On February 17, Ecuadorean President Rafael Correa was re-elected in a landslide vote. With more than 95% of the vote counted, the populist Correa secured about 56% of the votes, versus the 24% garnered by his closest rival, businessman Guillermo Lasso. President Correa's ruling party Alianza Pais appears to be on course to secure a majority in Congress as well. During the campaign, President Correa vowed to deepen his "revolution" to diversify the economy, further reduce poverty and maintain Ecuador as the most 'successful economy in Latin America'. The newly re-elected Correa told supporters "In this revolution the citizens are in charge, not capital," on Feburary 17. He dedicated his victory to President Hugo Chavez of Venezuela, a close friend and supporter. Correa has long worked to relieve Ecuador's dependence on petroleum for its economy.
Ecuador: Continued leftward career of President Correa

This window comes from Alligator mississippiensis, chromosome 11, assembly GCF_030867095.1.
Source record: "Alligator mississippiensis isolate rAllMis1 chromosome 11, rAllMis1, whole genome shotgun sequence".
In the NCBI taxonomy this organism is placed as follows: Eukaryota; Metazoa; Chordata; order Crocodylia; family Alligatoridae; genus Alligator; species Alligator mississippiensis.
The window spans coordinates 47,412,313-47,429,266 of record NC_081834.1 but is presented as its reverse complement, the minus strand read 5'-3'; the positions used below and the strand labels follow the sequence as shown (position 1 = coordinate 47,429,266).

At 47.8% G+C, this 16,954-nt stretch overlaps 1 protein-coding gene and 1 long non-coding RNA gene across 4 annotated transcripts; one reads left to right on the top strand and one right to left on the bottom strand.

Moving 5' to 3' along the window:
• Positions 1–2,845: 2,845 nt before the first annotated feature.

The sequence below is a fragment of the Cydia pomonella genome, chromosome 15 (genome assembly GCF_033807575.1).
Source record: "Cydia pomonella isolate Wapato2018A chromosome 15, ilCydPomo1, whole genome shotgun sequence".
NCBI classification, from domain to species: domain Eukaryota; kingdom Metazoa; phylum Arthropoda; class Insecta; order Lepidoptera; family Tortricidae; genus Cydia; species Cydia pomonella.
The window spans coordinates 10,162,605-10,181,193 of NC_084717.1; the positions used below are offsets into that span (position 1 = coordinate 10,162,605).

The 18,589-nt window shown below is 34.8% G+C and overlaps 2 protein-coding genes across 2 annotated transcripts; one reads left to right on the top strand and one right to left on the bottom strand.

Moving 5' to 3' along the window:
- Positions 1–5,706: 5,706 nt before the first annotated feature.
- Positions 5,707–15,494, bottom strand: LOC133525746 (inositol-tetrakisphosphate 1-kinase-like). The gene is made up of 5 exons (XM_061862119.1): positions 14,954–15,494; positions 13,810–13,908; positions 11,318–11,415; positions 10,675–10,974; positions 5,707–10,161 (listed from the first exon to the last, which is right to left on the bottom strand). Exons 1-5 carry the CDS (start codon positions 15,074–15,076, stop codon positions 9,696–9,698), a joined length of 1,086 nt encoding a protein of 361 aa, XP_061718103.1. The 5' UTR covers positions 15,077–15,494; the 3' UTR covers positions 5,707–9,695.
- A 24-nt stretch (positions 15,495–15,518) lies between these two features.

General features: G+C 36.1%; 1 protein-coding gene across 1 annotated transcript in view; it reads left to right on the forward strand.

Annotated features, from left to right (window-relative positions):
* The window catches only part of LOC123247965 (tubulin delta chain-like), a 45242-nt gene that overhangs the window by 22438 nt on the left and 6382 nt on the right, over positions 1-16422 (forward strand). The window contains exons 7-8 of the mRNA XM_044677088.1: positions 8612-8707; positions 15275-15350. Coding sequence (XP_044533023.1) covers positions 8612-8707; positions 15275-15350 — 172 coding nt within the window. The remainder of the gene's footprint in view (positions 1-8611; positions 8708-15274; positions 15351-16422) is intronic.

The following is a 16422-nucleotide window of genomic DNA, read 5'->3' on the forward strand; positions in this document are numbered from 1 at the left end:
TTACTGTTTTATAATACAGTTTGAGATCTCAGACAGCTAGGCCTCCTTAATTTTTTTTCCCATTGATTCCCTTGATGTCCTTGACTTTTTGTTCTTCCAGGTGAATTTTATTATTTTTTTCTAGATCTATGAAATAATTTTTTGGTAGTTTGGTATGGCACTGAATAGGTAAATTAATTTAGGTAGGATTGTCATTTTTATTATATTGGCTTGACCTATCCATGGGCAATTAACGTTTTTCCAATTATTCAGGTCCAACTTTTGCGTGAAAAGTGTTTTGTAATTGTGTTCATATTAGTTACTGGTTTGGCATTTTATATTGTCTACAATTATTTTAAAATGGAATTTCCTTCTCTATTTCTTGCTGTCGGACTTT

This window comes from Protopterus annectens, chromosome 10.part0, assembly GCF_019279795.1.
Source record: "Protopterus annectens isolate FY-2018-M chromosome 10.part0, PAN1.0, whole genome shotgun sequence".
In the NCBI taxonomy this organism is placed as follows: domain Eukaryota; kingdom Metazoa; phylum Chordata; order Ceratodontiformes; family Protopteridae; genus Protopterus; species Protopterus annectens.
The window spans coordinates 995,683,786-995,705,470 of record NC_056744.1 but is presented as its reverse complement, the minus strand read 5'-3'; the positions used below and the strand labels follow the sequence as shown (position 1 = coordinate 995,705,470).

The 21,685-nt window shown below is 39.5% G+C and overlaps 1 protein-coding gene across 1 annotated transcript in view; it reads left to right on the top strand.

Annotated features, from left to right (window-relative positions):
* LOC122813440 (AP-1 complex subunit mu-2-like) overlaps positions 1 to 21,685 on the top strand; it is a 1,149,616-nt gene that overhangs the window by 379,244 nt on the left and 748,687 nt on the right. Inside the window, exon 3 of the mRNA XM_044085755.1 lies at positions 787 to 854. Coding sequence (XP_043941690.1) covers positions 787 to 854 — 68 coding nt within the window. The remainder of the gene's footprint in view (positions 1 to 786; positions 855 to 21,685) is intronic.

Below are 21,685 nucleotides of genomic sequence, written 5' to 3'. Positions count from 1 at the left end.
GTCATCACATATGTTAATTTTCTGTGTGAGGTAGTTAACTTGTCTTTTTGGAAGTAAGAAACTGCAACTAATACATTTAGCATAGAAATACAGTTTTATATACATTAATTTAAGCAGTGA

Should Obama go through with amnesty for illegal aliens, housing starts may improve, sparking national economic growth.
Dietrich von Hildebrand's memoir of his life of heroic consistency of belief and action in Germany in the midst of the Holocaust.
Political expedience may rule in the U.S. Senate, where Democrats who have opposed the Keystone pipeline project may change their minds to keep incumbent Louisiana Democrat Sen. Mary Landrieu in office.
A Kenyan teachers union, and the hierarchy of the Catholic Church, have called for an investigation into fears that a UN-sponsored tetanus vaccine is causing miscarriages among Kenyan women.